By James M. Cain
Tautly narrated and excruciatingly suspenseful, Double Indemnity provides us an X-ray view of guilt, of duplicity, and of the type of obsessive, loveless love that devastates every little thing it touches. First released in 1935, this novel reaffirmed James M. Cain as a virtuoso of the roman noir.
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Extra info for Double Indemnity
Cocodryllus (or Corkendril)—Though often bizarrely depicted, this is just a monstrous, 30foot-long version of the crocodile, colored in vivid crocus or saffron hues. Nile Crocodiles (Crocodylus niloticus) of Egypt and Estuarine Crocodiles (Crocodylus porosus) of Indonesia and northern Australia can grow to this size, but they are basically grey in color, with yellowish underbellies. Coje ya Menia (Portuguese, “Lion of the Water”; or Dilali, Mourou-Ngou)—A large, amphibious animal reported in the area of the Kuango River in east Angola, Africa.
Their names are Ao Ch’in, Ao Jun, Ao Kuang, and Ao Shun. They all answer to the Jade Emperor, who tells them where to distribute the rains. The Dragon Kings are said to be 3 to 5 miles long, with shaggy legs and tails and whiskered muzzles. Their slinky, serpentine bodies are covered in golden scales. It is said that when the Dragon Kings rise to the surface, waterspouts and typhoons are created, and when they take to the air, massive hurricanes result. Only the exceptional are allowed to meet with these great ocean sovereigns.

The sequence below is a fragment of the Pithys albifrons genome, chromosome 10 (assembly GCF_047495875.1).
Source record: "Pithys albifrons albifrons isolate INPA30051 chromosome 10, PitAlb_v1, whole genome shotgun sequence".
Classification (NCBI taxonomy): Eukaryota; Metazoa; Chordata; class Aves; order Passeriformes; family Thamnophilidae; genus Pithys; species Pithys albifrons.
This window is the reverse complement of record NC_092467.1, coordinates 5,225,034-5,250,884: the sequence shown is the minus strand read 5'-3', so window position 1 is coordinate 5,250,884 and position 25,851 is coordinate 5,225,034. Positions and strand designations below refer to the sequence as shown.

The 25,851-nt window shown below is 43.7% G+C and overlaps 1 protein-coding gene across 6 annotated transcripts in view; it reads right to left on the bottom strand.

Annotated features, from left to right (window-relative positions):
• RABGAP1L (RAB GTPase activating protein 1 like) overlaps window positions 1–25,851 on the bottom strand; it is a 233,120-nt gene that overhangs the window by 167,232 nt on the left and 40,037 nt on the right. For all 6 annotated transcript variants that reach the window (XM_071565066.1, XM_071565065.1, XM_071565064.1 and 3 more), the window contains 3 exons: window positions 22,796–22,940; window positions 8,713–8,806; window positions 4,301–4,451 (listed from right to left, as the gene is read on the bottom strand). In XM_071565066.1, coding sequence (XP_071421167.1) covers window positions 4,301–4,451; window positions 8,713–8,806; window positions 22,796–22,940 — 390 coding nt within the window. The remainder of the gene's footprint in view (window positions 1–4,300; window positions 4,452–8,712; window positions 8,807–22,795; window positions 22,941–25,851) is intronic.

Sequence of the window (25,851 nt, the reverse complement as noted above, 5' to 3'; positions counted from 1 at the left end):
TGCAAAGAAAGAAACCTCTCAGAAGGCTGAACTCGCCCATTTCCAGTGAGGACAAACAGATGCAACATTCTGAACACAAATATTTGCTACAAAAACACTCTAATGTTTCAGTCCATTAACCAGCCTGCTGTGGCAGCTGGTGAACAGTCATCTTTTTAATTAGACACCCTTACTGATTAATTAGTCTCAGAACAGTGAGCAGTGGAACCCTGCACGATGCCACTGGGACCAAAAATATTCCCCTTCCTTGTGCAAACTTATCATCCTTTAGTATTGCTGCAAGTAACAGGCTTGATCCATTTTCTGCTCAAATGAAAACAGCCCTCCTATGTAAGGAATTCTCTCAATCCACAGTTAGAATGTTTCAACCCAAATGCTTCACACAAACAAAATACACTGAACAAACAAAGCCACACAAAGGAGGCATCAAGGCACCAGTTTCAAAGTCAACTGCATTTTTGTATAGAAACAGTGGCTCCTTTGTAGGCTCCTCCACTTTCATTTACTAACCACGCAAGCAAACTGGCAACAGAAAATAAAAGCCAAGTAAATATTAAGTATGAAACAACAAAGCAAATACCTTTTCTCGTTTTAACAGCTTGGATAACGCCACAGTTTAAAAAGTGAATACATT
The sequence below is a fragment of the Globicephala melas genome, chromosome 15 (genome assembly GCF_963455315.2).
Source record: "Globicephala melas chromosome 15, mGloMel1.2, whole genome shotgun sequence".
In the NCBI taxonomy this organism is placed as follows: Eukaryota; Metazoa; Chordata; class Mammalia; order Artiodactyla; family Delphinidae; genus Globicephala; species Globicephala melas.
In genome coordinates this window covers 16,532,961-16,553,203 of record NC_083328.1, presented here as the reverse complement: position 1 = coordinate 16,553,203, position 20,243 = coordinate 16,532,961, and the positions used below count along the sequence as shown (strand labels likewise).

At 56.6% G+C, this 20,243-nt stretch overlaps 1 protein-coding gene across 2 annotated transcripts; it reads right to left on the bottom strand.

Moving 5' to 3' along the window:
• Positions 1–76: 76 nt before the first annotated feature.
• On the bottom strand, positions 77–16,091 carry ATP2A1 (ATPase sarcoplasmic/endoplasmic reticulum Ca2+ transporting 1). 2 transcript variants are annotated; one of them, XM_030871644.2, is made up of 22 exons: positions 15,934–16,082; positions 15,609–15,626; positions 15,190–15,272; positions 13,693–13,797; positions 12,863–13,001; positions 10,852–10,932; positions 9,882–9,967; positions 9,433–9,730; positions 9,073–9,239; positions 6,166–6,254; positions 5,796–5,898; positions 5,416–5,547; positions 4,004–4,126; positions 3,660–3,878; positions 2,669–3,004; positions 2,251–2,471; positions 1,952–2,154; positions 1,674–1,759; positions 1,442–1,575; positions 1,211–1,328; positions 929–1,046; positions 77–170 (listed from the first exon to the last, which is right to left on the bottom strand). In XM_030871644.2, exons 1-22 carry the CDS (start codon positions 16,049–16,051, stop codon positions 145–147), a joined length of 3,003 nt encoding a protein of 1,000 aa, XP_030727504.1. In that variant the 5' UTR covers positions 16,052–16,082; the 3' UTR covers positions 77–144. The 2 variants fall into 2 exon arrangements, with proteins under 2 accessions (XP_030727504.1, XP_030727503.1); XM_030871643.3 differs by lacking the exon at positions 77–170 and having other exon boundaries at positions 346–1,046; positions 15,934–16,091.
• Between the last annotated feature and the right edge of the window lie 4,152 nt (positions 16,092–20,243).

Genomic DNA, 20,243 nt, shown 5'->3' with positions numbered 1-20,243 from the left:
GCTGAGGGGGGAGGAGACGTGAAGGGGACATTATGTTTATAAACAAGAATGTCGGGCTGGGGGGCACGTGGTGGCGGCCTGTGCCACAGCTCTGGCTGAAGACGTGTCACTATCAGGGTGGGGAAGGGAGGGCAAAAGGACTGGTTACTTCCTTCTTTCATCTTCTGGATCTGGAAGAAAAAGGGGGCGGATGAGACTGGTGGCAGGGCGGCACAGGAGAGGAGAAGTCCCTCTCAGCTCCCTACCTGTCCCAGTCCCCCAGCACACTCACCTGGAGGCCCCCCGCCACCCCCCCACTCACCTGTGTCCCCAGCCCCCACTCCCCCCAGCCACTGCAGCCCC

George Montadon named it Ameranthropoides loysi (“Loys’American anthropoid”). Skeptics have dismissed the image as nothing more than a Spider Monkey (Simia paniscus), which has an adult body length of only 20 inches. But recently, fossilized remains have been found of a giant, prehistoric howler-spider monkey, which, if still living, could account for this specimen. W. Buel reports that: “Dr. ” And in the early 19th century, German naturalist Alexander von Humboldt heard stories from the Orinoco about furry, humanlike creatures called Salvaje (“Wild”).
Double Indemnity by James M. Cain